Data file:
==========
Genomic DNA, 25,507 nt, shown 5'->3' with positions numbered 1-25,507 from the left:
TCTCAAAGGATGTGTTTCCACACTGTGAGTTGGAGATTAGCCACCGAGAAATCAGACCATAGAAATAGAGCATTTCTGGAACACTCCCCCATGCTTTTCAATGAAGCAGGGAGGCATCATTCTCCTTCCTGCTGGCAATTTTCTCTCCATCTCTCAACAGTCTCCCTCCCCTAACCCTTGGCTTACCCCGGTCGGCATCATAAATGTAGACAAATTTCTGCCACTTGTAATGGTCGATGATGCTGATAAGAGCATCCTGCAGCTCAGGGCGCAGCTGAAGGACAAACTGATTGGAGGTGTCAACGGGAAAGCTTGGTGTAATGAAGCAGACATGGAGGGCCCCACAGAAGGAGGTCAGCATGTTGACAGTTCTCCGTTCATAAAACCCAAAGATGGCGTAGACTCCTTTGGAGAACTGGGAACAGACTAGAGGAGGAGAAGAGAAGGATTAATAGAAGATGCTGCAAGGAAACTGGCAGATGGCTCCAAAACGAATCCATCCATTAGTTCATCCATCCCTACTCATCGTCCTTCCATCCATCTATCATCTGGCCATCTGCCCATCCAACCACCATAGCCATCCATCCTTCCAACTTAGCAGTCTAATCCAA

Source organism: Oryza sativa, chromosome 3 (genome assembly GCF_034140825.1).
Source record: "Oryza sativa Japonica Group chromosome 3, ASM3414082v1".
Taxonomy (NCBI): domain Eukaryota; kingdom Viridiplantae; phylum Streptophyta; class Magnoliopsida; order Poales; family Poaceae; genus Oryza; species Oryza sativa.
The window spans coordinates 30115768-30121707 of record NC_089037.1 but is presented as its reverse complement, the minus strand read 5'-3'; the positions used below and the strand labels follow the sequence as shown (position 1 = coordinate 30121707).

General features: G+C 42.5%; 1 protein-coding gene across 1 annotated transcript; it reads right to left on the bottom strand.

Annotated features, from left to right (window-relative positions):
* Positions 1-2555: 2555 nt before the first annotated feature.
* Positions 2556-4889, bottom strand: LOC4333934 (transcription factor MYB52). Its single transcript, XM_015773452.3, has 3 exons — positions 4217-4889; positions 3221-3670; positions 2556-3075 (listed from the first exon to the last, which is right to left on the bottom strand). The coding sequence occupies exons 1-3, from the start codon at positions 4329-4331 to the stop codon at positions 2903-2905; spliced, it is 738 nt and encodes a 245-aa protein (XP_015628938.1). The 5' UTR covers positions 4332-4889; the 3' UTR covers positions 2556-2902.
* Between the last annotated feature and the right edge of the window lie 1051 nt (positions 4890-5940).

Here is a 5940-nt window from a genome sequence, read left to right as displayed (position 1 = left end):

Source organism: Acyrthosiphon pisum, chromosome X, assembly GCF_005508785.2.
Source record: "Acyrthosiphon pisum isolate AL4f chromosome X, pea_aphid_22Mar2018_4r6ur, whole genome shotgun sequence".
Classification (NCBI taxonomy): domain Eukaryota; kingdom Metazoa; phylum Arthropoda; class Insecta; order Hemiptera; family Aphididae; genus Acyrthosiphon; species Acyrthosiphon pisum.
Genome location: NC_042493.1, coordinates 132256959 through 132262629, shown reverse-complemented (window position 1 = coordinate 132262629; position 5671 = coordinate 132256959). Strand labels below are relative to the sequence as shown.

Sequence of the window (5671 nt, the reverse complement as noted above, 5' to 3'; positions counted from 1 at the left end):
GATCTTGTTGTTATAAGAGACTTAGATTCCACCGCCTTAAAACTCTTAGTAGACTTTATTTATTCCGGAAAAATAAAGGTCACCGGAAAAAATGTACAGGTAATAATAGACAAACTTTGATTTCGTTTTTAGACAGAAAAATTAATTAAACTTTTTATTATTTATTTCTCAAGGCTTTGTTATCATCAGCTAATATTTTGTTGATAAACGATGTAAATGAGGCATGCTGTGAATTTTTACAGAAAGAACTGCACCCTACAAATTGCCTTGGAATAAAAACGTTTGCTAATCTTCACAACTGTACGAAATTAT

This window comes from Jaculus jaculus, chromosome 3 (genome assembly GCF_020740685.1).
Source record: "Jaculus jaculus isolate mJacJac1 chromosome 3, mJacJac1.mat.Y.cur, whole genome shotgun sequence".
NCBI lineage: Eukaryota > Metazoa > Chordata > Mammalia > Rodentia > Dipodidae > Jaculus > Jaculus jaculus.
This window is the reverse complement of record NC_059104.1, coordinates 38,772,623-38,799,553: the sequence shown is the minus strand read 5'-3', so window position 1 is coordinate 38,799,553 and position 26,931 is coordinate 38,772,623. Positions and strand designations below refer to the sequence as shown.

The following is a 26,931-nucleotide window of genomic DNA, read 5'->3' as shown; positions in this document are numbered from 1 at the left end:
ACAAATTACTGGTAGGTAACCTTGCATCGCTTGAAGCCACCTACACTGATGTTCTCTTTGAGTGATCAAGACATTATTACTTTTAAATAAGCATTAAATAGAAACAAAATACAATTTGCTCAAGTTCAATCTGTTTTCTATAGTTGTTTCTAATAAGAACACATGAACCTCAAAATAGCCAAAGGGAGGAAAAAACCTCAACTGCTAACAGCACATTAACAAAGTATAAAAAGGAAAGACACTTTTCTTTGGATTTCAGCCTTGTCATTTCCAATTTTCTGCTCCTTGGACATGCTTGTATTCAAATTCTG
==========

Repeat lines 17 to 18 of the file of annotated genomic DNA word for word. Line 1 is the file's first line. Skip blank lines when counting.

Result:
Sequence of the window (5671 nt, the reverse complement as noted above, 5' to 3'; positions counted from 1 at the left end):
GATCTTGTTGTTATAAGAGACTTAGATTCCACCGCCTTAAAACTCTTAGTAGACTTTATTTATTCCGGAAAAATAAAGGTCACCGGAAAAAATGTACAGGTAATAATAGACAAACTTTGATTTCGTTTTTAGACAGAAAAATTAATTAAACTTTTTATTATTTATTTCTCAAGGCTTTGTTATCATCAGCTAATATTTTGTTGATAAACGATGTAAATGAGGCATGCTGTGAATTTTTACAGAAAGAACTGCACCCTACAAATTGCCTTGGAATAAAAACGTTTGCTAATCTTCACAACTGTACGAAATTAT